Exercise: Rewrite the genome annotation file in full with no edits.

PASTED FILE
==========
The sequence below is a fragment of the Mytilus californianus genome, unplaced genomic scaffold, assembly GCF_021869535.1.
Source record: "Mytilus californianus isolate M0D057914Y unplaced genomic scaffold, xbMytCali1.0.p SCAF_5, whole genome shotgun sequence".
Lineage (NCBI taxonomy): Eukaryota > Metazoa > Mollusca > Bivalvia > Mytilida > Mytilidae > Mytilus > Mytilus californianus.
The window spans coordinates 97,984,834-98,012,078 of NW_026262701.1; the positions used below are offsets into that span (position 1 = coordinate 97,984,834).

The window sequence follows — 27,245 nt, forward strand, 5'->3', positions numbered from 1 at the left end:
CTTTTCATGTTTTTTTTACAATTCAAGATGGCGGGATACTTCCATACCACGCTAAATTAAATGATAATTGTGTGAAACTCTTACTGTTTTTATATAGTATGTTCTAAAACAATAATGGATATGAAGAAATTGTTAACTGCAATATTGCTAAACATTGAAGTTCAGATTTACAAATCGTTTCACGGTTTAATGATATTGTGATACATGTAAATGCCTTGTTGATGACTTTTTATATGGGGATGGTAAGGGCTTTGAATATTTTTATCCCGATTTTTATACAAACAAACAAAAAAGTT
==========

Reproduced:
The sequence below is a fragment of the Mytilus californianus genome, unplaced genomic scaffold, assembly GCF_021869535.1.
Source record: "Mytilus californianus isolate M0D057914Y unplaced genomic scaffold, xbMytCali1.0.p SCAF_5, whole genome shotgun sequence".
Lineage (NCBI taxonomy): Eukaryota > Metazoa > Mollusca > Bivalvia > Mytilida > Mytilidae > Mytilus > Mytilus californianus.
The window spans coordinates 97,984,834-98,012,078 of NW_026262701.1; the positions used below are offsets into that span (position 1 = coordinate 97,984,834).

The window sequence follows — 27,245 nt, forward strand, 5'->3', positions numbered from 1 at the left end:
CTTTTCATGTTTTTTTTACAATTCAAGATGGCGGGATACTTCCATACCACGCTAAATTAAATGATAATTGTGTGAAACTCTTACTGTTTTTATATAGTATGTTCTAAAACAATAATGGATATGAAGAAATTGTTAACTGCAATATTGCTAAACATTGAAGTTCAGATTTACAAATCGTTTCACGGTTTAATGATATTGTGATACATGTAAATGCCTTGTTGATGACTTTTTATATGGGGATGGTAAGGGCTTTGAATATTTTTATCCCGATTTTTATACAAACAAACAAAAAAGTT